But let's make something clear: America is not a Christian nation, and when you say that, you open a small window into the way you view Christianity. Putting aside, for the moment, the idea that something as amorphous and non-human as "America" can be described with a descriptor so fundamentally and necessarily human as "Christian," let's deal with the reality of what America really is. And if you think America morality is in any way compatible with the Jesus-driven message, then we'll have to part ways, admitting quietly that we believe in two completely different versions of Jesus.

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I recently graduated from law school. Just less than five years ago, I decided that I'd put myself through the struggle of LSAT preparation and the stress of personal statements. I had vague notions of wanting to help people, and I understood the legal field to provide the best opportunity to combine my written and oral communication skills.

Graduation was a wonderful day, filled with drinks, food, kind words, and the love of friends, family, and valued professors. We gathered at the Houston Law Center to hear a guest speaker tell of the good things one can do with a law degree, and some of us had an opportunity to reflect on three years of hard work.

At the beginning of the ceremony, the dean did what deans do. He mentioned a particularly true platitude about how none of us got here alone, and on this particular afternoon, his words ringed truer than ever. Last election season was punctuated by a worthy discussion on the merits of community support versus rugged individualism. I thought then, and continue to think now, that nothing good is done without the help of a cabal of important individuals. For me, that support came in the form of family, professors, unlikely supporters, a small group of important friends, and an extended group of impressive classmates.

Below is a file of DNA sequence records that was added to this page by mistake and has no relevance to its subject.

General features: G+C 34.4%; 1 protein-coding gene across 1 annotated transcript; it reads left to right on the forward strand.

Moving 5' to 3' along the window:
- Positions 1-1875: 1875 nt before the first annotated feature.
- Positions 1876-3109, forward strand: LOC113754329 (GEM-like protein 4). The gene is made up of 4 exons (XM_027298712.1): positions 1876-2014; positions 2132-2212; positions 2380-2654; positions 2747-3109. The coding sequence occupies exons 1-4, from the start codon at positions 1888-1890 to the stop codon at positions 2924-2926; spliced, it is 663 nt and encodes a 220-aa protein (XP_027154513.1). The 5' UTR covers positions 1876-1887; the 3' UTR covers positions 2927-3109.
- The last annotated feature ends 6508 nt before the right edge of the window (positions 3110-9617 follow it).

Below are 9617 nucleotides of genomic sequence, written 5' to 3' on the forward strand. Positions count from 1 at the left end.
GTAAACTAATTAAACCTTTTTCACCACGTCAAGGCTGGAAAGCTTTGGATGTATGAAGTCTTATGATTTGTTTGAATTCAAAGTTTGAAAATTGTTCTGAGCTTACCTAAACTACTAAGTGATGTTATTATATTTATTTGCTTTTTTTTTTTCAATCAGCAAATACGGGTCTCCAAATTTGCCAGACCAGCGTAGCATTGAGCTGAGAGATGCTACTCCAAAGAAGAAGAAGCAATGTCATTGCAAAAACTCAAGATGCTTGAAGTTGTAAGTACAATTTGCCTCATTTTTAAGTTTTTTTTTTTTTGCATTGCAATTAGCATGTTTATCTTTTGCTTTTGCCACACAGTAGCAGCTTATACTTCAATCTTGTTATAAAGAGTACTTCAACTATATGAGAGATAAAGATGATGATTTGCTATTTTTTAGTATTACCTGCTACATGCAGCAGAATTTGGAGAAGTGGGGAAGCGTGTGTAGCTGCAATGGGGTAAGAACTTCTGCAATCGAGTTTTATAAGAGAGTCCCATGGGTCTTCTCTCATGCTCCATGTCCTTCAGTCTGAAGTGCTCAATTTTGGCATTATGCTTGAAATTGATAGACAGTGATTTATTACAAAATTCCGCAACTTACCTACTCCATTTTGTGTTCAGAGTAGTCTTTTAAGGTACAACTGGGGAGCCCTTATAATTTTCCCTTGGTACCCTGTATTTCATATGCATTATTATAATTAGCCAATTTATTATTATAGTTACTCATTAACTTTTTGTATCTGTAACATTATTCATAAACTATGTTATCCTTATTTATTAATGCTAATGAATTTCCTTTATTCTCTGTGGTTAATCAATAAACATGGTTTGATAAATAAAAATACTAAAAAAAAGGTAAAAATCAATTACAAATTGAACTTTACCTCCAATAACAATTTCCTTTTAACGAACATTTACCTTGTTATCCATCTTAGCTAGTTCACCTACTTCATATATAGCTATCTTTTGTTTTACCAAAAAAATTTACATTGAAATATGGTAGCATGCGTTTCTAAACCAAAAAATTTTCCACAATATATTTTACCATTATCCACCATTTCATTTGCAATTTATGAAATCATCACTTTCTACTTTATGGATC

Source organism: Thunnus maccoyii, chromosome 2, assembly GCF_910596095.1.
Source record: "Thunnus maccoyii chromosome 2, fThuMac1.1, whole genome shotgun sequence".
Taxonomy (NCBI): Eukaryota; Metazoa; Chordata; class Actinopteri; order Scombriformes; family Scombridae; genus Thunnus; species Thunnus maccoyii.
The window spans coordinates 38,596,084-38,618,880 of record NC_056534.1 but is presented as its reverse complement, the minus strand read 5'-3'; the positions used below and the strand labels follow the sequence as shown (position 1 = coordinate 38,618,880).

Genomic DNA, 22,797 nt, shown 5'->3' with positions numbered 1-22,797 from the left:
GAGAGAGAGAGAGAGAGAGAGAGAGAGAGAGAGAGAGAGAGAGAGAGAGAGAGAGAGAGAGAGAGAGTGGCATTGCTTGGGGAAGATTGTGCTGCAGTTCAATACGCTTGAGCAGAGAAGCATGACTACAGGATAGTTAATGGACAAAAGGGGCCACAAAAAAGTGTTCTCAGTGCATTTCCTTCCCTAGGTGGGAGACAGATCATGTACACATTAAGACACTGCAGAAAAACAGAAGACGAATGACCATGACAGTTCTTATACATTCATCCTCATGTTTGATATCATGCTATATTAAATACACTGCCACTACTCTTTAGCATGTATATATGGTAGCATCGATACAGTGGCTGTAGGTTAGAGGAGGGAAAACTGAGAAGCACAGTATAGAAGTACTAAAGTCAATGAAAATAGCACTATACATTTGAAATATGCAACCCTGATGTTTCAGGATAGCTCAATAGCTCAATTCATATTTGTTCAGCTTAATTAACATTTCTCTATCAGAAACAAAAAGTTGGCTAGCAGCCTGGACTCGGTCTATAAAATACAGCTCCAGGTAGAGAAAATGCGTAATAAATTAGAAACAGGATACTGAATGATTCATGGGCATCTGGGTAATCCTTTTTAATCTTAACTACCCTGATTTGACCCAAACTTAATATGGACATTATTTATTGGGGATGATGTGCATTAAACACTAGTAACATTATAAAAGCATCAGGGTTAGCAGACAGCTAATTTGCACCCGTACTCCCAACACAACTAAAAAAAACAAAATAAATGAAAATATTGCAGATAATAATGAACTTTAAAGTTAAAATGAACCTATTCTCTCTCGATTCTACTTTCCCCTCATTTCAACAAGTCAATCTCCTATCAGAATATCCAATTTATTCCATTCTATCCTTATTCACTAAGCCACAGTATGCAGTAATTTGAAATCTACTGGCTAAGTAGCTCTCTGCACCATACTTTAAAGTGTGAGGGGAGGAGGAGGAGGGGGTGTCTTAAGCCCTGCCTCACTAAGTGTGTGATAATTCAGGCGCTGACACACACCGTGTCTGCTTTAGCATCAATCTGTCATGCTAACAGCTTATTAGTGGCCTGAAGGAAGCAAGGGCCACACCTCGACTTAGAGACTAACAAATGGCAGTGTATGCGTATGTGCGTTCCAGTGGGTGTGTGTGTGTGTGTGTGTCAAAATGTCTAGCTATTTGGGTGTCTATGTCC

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Remember that time a young Tiger Woods burst onto the scene at the 1997 Masters, winning by a bucketful of strokes? Then remember the next year, when angry old white man Fuzzy Zoeller quipped that the "boy" was playing very well, and that the media should just tell him not to serve fried chicken, collard greens, or "whatever the hell they eat" when he picked a menu for the Champion's Dinner?

That worked out so well for Zoeller that perennial underachiever Sergio Garcia thought he would give it a try. For those who don't follow golf, it's worth knowing that these two have been engaged in a bit of a feud over the last few weeks. Garcia bombed out in typical Garcia fashion at The Player's Championship, dumping two shots into the water on Sawgrass's back nine. Tiger won the tournament, and Sergio whined that Woods had intentionally distracted him by pulling a club out of his bag while Garcia was addressing his ball. As Tiger fans are prone to doing, they cheered when Tiger pulled a three-wood, and Garcia was highly offended by those cheers. Nevermind, of course, that Tiger was located off the fairway a safe distance from Garcia.

Now comes the fun part, though, as Sergio Garcia has elevated a childish quarrel to something entirely different. At an event in London, Garcia was asked whether he would reach out to Woods at the upcoming US Open. His response: